IMB Cadets On the Move Again

IMB Cadets

Chasing International Experiential Learning Credit(s), fourteen business majors traveled two full days to Durban, South Africa. There, a unique, global, maritime, cultural learning and awareness experience awaited them. This group had not only traveled 10,758 miles for six credits and an academic adventure, they had committed to help and support the South African government’s effort to support STEM education in local high schools.

STEM education is certainly an area of high economic importance to the growth of any economy. Math and science drives the maritime global industry. One of the most important aspects of STEM education and maritime career awareness is to expose young people to it while they can still make curriculum choices that will support a future career in this industry. 

“The cadets were very well received by the province and the entire country for being such an important resource in their maritime education. Their arrival was celebrated in top national newspapers. The group stayed at the Elangeni Hotel, where they could enjoy Durban’s Golden Mile and watch shipping activity because of the hotel’s prime location. One of the highlights of the South African trip was the visit to the Kruger National Park, where students received a tremendous welcome by SANParks, the organization responsible for the game drives and Kruger National Park. The cadets were able to learn about the history of SA ports, the maritime activity involved and most importantly the educational efforts around the ports,” reported Dr. Ndlovu.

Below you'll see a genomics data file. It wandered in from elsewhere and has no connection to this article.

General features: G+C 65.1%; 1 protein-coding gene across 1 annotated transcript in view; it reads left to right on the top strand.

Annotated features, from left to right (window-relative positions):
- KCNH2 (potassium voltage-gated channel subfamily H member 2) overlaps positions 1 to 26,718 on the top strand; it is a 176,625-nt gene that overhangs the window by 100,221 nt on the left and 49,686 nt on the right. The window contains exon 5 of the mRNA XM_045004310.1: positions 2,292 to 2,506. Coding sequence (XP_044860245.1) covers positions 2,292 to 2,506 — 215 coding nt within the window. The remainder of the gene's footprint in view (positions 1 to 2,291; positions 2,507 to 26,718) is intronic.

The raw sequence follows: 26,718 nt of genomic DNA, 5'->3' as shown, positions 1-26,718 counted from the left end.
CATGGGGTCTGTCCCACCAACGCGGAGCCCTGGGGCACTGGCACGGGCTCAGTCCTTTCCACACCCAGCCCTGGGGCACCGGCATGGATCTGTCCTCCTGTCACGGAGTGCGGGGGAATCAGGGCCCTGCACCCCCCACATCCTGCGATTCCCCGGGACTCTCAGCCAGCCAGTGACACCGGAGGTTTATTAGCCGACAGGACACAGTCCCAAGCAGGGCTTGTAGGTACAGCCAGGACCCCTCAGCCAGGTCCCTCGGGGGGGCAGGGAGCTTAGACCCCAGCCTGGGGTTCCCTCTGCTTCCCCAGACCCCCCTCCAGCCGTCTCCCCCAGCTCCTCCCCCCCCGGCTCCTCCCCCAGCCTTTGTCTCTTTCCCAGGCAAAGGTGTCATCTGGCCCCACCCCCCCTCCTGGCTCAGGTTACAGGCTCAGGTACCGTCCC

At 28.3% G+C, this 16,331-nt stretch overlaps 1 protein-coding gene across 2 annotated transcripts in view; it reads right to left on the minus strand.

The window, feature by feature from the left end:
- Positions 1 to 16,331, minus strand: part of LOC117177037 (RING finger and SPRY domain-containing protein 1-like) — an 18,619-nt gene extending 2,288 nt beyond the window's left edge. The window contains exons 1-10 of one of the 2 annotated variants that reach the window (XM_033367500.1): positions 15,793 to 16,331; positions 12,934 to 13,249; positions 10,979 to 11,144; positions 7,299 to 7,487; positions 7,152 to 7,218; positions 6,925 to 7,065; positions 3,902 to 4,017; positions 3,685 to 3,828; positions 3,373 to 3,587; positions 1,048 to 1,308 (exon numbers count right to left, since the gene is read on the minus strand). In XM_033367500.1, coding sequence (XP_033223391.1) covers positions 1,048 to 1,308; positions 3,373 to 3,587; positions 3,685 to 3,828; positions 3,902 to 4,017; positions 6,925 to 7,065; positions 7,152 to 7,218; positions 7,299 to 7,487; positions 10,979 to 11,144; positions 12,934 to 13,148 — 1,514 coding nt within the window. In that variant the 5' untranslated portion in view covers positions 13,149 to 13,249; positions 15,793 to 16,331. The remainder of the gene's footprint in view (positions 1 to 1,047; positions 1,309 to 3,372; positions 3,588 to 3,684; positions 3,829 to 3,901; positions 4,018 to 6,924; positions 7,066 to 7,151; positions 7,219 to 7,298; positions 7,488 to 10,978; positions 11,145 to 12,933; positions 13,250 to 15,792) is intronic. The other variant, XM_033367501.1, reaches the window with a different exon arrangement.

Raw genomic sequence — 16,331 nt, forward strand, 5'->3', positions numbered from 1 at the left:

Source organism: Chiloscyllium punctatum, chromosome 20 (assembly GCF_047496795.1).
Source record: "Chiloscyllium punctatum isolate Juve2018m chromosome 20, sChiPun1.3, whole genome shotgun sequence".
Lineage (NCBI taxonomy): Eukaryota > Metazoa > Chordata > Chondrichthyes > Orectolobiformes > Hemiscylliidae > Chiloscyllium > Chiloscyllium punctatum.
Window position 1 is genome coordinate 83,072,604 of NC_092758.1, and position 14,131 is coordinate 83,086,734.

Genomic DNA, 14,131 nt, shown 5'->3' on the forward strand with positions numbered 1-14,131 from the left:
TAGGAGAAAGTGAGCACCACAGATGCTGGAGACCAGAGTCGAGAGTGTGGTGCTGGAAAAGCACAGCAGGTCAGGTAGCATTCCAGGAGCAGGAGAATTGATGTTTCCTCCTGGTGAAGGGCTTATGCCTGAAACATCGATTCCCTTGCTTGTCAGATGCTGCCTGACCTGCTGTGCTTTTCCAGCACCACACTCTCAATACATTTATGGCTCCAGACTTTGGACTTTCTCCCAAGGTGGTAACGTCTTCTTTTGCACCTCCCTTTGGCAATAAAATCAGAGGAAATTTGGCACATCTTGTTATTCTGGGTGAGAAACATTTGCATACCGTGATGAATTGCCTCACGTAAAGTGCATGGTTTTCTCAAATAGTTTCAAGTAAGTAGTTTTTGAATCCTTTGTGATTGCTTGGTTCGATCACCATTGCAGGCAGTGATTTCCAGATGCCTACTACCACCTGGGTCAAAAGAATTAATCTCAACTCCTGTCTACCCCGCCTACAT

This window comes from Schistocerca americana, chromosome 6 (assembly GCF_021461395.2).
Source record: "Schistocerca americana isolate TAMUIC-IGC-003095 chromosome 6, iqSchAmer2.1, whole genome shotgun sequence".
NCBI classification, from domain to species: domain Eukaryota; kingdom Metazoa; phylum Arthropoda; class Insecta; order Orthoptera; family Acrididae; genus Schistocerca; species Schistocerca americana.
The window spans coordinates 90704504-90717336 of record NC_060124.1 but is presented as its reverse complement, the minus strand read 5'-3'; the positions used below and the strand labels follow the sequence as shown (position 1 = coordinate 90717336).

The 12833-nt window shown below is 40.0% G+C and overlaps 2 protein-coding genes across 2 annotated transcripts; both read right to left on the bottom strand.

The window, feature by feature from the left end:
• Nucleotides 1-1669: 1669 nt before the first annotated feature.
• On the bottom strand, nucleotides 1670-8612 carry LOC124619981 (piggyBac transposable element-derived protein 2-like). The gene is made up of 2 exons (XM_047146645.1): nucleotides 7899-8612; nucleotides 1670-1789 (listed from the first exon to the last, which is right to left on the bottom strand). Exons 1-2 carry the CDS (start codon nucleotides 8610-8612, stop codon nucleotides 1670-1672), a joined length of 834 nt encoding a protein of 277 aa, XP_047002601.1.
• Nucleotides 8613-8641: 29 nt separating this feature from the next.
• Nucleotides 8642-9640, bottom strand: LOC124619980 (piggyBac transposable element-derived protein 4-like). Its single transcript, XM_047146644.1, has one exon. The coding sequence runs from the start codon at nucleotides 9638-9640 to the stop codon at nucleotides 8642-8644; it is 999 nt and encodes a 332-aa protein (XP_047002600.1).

Dr. Ndlovu, South African native, MMA faculty trip leader, went on to note,” This Experiential Learning adventure benefitted both the cadets, as they had much to learn from the cultural exchange with South Africa, and the high schools involved. South Africa, has a government operation known as ‘Operation Phakisa’ to encourage careers in maritime space and awareness. MMA students were able to support this operation by providing Maritime Educational exchange with schools that already have a maritime curriculum and are in need of growth. South Africa, as a developing nation, has international rankings in STEM education that need improvement. Partnerships with organizations from the developed world were highly welcome and appreciated by the South African Maritime vanguard partners and high schools.”

Portia Ndlovu (PhD, LLM, LLB - University of KwaZulu-Natal, Durban South Africa Attorney of the High Court) is a tenured Professor in the International Maritime Business Department.